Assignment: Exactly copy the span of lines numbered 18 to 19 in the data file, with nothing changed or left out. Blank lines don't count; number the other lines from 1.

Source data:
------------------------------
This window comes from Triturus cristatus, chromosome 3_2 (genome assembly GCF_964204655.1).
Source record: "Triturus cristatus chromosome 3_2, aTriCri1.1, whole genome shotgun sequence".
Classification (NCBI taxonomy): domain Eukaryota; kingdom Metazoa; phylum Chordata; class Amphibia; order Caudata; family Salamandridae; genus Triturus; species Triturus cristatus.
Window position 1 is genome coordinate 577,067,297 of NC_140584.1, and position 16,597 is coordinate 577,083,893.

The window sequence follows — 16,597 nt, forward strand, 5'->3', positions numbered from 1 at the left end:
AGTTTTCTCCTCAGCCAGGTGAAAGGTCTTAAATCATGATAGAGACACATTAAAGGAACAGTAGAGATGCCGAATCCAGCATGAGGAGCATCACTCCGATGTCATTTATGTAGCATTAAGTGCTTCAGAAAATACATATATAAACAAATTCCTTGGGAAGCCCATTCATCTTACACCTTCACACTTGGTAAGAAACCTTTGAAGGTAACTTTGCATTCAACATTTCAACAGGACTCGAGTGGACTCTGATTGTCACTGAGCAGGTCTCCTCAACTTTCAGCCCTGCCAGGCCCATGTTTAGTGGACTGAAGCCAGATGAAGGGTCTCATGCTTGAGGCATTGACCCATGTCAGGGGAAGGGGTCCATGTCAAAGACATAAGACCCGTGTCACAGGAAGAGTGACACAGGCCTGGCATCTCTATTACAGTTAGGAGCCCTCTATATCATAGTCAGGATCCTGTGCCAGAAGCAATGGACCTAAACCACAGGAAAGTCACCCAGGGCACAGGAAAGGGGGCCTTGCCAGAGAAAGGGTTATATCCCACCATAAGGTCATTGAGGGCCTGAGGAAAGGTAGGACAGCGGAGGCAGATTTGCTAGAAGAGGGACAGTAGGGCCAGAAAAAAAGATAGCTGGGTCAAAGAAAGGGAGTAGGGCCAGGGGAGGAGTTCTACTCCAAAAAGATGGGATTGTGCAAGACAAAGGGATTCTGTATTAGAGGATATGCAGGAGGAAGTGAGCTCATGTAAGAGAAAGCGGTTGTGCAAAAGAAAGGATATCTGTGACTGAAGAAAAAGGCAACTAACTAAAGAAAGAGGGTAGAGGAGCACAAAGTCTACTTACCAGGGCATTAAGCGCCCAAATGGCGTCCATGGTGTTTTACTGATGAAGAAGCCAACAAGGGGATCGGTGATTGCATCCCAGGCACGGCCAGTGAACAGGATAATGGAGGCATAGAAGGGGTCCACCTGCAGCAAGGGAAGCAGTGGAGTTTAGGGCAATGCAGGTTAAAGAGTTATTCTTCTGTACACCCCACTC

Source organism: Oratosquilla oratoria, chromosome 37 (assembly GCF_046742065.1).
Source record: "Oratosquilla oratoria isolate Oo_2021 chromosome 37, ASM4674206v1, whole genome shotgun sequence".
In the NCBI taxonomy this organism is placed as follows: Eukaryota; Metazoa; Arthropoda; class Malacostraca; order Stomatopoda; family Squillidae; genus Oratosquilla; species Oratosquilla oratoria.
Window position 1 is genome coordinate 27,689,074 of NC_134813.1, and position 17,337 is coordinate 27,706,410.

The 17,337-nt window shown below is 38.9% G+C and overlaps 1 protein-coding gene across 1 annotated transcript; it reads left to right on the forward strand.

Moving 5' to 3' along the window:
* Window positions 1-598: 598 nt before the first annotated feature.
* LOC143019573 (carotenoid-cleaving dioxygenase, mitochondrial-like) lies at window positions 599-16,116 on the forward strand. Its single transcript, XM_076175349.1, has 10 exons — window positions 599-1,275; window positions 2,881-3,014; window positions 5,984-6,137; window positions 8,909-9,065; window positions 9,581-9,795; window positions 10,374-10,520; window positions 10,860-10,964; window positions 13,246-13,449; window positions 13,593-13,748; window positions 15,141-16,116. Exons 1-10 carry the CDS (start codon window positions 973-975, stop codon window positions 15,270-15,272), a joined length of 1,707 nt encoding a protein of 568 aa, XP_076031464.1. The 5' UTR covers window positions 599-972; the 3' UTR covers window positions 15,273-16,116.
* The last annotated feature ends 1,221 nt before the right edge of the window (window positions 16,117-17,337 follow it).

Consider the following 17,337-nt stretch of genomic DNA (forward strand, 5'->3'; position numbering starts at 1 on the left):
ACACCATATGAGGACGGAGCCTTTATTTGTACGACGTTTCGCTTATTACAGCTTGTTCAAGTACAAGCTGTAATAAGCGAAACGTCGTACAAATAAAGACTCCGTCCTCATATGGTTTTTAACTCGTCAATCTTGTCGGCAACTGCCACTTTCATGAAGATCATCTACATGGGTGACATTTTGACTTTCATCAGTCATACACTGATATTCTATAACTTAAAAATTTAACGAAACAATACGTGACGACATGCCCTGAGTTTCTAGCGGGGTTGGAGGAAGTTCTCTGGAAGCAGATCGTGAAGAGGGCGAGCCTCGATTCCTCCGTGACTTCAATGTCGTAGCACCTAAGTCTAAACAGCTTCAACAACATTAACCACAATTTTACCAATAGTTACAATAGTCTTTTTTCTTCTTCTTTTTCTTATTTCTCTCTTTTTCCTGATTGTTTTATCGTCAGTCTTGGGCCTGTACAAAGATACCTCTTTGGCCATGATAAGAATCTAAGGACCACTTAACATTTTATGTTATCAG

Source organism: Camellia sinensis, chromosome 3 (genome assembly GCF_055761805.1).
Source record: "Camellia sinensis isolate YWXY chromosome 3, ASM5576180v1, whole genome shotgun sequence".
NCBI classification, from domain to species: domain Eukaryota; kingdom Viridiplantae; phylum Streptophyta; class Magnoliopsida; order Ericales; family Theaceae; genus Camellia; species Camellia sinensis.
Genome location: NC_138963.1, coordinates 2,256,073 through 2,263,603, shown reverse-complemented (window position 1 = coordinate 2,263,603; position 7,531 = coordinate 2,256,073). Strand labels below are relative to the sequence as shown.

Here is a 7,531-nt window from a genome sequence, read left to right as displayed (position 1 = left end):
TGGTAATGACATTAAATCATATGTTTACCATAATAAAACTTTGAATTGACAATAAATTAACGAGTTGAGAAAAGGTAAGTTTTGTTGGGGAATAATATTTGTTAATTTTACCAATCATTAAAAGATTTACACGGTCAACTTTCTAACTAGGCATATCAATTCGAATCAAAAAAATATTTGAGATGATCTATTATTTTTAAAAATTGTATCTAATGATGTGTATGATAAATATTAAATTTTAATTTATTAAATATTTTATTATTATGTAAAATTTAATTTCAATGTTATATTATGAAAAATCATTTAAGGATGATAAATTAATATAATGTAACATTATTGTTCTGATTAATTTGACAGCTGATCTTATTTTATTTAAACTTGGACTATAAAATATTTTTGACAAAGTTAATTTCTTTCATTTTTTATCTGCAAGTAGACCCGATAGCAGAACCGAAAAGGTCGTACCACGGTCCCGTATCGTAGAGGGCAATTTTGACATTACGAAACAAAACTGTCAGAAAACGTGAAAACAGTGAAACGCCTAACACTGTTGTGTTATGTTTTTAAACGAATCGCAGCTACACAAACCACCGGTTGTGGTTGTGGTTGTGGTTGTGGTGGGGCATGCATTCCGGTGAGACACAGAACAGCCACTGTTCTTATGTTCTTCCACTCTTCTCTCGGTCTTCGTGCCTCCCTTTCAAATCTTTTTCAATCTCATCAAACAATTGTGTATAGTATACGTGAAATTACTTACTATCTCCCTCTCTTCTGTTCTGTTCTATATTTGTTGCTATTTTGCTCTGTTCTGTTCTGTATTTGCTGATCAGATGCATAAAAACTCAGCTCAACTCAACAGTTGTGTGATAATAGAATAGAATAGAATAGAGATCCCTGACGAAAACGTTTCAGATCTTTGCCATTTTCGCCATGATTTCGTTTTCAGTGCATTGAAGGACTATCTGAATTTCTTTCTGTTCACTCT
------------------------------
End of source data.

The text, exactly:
Source organism: Camellia sinensis, chromosome 3 (genome assembly GCF_055761805.1).
Source record: "Camellia sinensis isolate YWXY chromosome 3, ASM5576180v1, whole genome shotgun sequence".